Hello! This post is not only for the mighty veterans of phonetic battles who conquered words such as щёлочь / alkali, шишкосушилка / a machine for drying spruce and pine cones, and брюзжать / grunt. It is more for beginners who are still struggling with [ы], [щ], [ш], [р], [л]… I can imagine how you feel about these sweet sounds. I feel the same with Serbian [ћ] and English [th]. So, many thanks to those who helped me to say, “However, the weather…”, and “Човек је ћелав”. :) Now, it is my turn to share with you some websites with rules and examples of Russian pronunciation.
Russian pronunciation for beginners
This is a just an interactive textbook, where you can find general info about sounds in Russian language and an introductory phonetics course. It helps you to understan articulation details.
I also found an interesting way to read Russian texts. Here you can see that consonants [с], [л], [м], [р], [д], [т], [к] become soft, if vowels [и] [е] [я] and Ь (a soft sighn) are placed next to them.
Russian pronunciation: dictionary
Forvo is the largest dictionary of pronunciation and social network at the same time. Lots of words are pronounced by Russian native speakers. You can download examples as mp3 files. Also, you can take them to your personal Forvo account and work with your set in the Internet. It is no need to speak about this great website too much. Just take a look – and you will love it.
Princeton Russian Course
The Princeton Russian Course was created by David Freedel. It provides a huge amount of Russian learning material as .mp3 audio files and .pdf documents. You will find there not only some basic rules and common examples of Russian pronunciation, but info about grammar, syntax, etc. You can download it for free, just write to the author [david.freedel AT gmail.com]. He asks to say him:
- that you refer to the Princeton Russian Course
- where you live
- what you do for a living
I think, this is the great opportunitiy to learn Russian language online and free.
Russian Tutorial was written by Stephen VanZuylen. This is a personal experience of foreign student who learned Russian language. I suppose, each student faces with such problems as “Find a difference between [ш] and [щ], Ъ and Ь” and other things like that. So, he is on other side of the river. :) His tips are simple and clear. I seriously recommend this website.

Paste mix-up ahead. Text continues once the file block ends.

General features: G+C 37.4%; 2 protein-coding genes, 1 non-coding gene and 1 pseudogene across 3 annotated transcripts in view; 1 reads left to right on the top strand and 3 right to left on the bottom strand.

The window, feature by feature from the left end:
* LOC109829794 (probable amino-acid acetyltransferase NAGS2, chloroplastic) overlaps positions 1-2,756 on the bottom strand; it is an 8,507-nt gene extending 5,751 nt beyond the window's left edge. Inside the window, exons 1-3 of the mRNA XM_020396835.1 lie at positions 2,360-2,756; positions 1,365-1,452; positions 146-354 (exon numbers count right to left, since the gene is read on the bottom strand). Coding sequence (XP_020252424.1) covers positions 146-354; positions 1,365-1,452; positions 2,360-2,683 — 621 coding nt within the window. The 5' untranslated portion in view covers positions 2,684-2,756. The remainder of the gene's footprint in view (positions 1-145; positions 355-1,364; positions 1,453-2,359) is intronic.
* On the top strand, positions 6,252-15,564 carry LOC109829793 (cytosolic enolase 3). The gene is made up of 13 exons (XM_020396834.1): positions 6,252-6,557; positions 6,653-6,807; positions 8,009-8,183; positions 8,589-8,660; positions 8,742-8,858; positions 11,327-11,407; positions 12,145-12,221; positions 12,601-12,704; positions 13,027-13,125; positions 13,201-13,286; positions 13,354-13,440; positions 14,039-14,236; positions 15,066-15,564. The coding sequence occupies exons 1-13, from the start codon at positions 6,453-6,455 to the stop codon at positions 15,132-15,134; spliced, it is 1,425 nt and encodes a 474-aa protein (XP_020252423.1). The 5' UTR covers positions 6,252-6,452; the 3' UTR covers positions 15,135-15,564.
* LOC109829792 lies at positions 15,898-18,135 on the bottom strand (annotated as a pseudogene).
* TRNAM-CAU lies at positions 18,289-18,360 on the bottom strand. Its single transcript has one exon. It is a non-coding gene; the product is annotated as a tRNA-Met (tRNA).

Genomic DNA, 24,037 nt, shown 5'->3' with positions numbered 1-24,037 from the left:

Russian pronunciation: special words
This is a hybrid of audio dictionary and radio show “Русский устный” / “Spoken Russian” by Julia Safonova. She is an associated professor, with a PhD. She is also a member on the editorial board of gramota.ru, the most popular Russian website regarding Russian language. This variant is really useful if your Russian is close to be Intermediate level.
I have to admit, this is a pretty smart idea to make a semantic chain of some special words. For example, Татьянин день is the Russian Student Day (25 of January). Tatiana Day (Tatyanin den’ ) was named after Saint Tatiana, a Christian martyr in 3rd century Rome. st-tatiana.ru is the website of the St. Tatiana’s Chapel at the Moscow State University. Альма-матер (synonim of university) is the loan Latin word. You can окончить университет / graduate from the university, and закончить читать / to finish reading. Julia Safonova explains the difference between two verbs. Same root + different prefixes => different usage.
Once again, it will be useful, if you are chasing the higher educated style of Russian speech; if you would like to be familiar with the special vocabulary of gangsters and literary critics… (Honestly speaking, I sometimes do not see a big difference between them.) Anyway, this is at the advanced level.
the weather this videio is dedicated to the all beginners. I like this explanation and hope that you will like it too.